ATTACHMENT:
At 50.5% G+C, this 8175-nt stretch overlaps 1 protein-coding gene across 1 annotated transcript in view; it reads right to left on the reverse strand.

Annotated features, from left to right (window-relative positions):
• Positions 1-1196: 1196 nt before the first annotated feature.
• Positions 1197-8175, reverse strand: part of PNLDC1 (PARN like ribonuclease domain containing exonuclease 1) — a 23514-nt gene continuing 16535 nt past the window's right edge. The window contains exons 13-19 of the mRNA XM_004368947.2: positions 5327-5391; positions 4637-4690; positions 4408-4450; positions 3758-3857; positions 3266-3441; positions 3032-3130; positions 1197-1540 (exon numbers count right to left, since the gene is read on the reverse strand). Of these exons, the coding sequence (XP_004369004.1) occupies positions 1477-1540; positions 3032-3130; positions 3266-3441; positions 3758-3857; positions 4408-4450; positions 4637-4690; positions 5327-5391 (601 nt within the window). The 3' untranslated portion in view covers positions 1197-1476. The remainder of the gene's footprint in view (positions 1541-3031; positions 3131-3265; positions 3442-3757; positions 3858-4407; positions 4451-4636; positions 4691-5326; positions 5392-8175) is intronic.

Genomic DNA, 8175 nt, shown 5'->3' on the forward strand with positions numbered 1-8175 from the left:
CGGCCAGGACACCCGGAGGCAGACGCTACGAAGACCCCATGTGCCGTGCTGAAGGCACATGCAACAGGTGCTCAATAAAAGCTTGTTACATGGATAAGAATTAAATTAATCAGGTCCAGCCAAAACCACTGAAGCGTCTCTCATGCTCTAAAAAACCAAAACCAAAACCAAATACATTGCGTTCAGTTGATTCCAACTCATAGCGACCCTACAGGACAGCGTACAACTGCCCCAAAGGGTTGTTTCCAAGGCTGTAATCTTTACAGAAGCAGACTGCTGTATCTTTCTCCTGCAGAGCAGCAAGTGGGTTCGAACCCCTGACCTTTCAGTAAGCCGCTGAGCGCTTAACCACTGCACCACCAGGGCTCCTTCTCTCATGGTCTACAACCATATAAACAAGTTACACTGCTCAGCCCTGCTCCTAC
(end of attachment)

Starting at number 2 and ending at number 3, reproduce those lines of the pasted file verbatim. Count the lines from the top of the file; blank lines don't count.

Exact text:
Annotated features, from left to right (window-relative positions):
• Positions 1-1196: 1196 nt before the first annotated feature.